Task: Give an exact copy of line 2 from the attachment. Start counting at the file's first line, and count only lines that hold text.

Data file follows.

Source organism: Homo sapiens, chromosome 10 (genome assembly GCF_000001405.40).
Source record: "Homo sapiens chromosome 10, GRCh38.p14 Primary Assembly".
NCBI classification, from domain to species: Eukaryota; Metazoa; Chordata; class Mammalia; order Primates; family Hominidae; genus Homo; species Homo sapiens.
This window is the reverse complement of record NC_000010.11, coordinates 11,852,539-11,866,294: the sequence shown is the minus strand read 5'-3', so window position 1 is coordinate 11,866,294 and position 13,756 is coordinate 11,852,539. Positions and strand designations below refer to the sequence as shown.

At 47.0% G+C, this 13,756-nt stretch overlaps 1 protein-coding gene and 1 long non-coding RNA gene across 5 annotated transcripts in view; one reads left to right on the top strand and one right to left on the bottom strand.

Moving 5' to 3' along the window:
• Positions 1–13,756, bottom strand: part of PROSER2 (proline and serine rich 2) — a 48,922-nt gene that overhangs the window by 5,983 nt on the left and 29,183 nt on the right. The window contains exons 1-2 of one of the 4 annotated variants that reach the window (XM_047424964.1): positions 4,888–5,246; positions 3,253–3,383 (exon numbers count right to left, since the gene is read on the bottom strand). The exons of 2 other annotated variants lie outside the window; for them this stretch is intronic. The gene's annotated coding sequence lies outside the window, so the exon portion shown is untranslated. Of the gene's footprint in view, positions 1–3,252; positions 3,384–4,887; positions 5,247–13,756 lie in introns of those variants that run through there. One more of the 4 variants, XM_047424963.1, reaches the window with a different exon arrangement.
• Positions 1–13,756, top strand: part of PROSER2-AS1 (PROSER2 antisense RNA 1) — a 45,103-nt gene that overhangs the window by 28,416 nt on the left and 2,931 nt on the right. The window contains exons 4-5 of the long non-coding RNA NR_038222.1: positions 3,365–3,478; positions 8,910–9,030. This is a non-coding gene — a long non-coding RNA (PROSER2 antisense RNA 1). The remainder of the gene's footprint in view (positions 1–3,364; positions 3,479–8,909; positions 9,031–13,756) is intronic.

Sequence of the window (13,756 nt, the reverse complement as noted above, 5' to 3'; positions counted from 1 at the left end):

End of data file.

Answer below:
Source record: "Homo sapiens chromosome 10, GRCh38.p14 Primary Assembly".